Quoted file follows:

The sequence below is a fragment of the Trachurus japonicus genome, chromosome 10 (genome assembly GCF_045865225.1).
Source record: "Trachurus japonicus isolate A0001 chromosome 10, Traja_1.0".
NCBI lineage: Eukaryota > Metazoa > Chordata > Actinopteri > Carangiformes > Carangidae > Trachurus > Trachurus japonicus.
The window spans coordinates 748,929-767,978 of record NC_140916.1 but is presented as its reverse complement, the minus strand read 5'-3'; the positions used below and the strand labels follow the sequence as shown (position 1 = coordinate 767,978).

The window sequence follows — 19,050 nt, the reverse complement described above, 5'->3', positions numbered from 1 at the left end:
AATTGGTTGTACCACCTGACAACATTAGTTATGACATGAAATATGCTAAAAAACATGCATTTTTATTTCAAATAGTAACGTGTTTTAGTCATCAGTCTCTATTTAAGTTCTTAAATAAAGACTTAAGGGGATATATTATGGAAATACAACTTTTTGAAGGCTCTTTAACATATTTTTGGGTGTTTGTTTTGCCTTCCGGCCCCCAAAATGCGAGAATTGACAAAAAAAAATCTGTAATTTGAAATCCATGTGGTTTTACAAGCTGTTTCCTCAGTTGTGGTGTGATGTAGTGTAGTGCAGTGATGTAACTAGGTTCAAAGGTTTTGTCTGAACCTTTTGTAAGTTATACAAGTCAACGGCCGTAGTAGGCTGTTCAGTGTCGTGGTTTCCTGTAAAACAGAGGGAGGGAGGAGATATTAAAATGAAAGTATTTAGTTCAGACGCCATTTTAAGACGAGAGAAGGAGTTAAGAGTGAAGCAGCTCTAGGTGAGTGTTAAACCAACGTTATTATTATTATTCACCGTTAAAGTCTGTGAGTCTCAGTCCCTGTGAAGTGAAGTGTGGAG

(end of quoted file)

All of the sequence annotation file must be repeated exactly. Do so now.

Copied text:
The sequence below is a fragment of the Trachurus japonicus genome, chromosome 10 (genome assembly GCF_045865225.1).
Source record: "Trachurus japonicus isolate A0001 chromosome 10, Traja_1.0".
NCBI lineage: Eukaryota > Metazoa > Chordata > Actinopteri > Carangiformes > Carangidae > Trachurus > Trachurus japonicus.
The window spans coordinates 748,929-767,978 of record NC_140916.1 but is presented as its reverse complement, the minus strand read 5'-3'; the positions used below and the strand labels follow the sequence as shown (position 1 = coordinate 767,978).

The window sequence follows — 19,050 nt, the reverse complement described above, 5'->3', positions numbered from 1 at the left end:
AATTGGTTGTACCACCTGACAACATTAGTTATGACATGAAATATGCTAAAAAACATGCATTTTTATTTCAAATAGTAACGTGTTTTAGTCATCAGTCTCTATTTAAGTTCTTAAATAAAGACTTAAGGGGATATATTATGGAAATACAACTTTTTGAAGGCTCTTTAACATATTTTTGGGTGTTTGTTTTGCCTTCCGGCCCCCAAAATGCGAGAATTGACAAAAAAAAATCTGTAATTTGAAATCCATGTGGTTTTACAAGCTGTTTCCTCAGTTGTGGTGTGATGTAGTGTAGTGCAGTGATGTAACTAGGTTCAAAGGTTTTGTCTGAACCTTTTGTAAGTTATACAAGTCAACGGCCGTAGTAGGCTGTTCAGTGTCGTGGTTTCCTGTAAAACAGAGGGAGGGAGGAGATATTAAAATGAAAGTATTTAGTTCAGACGCCATTTTAAGACGAGAGAAGGAGTTAAGAGTGAAGCAGCTCTAGGTGAGTGTTAAACCAACGTTATTATTATTATTCACCGTTAAAGTCTGTGAGTCTCAGTCCCTGTGAAGTGAAGTGTGGAG